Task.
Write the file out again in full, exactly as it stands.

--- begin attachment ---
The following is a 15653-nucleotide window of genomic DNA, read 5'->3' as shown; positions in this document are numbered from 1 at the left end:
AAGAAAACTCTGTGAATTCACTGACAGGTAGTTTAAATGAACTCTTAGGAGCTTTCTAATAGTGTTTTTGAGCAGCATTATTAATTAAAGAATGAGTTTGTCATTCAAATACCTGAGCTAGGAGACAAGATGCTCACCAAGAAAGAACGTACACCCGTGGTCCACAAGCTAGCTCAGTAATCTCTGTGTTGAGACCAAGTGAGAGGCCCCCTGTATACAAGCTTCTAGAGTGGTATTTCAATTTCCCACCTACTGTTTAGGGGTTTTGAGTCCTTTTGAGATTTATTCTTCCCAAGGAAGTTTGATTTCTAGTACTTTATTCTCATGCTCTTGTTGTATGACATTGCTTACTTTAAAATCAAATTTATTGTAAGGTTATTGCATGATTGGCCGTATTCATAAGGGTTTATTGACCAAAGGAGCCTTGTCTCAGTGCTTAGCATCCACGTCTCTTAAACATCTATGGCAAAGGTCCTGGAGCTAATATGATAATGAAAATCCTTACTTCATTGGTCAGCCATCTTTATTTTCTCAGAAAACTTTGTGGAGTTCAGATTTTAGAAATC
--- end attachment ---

The following is a 15653-nucleotide window of genomic DNA, read 5'->3' as shown; positions in this document are numbered from 1 at the left end:
AAGAAAACTCTGTGAATTCACTGACAGGTAGTTTAAATGAACTCTTAGGAGCTTTCTAATAGTGTTTTTGAGCAGCATTATTAATTAAAGAATGAGTTTGTCATTCAAATACCTGAGCTAGGAGACAAGATGCTCACCAAGAAAGAACGTACACCCGTGGTCCACAAGCTAGCTCAGTAATCTCTGTGTTGAGACCAAGTGAGAGGCCCCCTGTATACAAGCTTCTAGAGTGGTATTTCAATTTCCCACCTACTGTTTAGGGGTTTTGAGTCCTTTTGAGATTTATTCTTCCCAAGGAAGTTTGATTTCTAGTACTTTATTCTCATGCTCTTGTTGTATGACATTGCTTACTTTAAAATCAAATTTATTGTAAGGTTATTGCATGATTGGCCGTATTCATAAGGGTTTATTGACCAAAGGAGCCTTGTCTCAGTGCTTAGCATCCACGTCTCTTAAACATCTATGGCAAAGGTCCTGGAGCTAATATGATAATGAAAATCCTTACTTCATTGGTCAGCCATCTTTATTTTCTCAGAAAACTTTGTGGAGTTCAGATTTTAGAAATC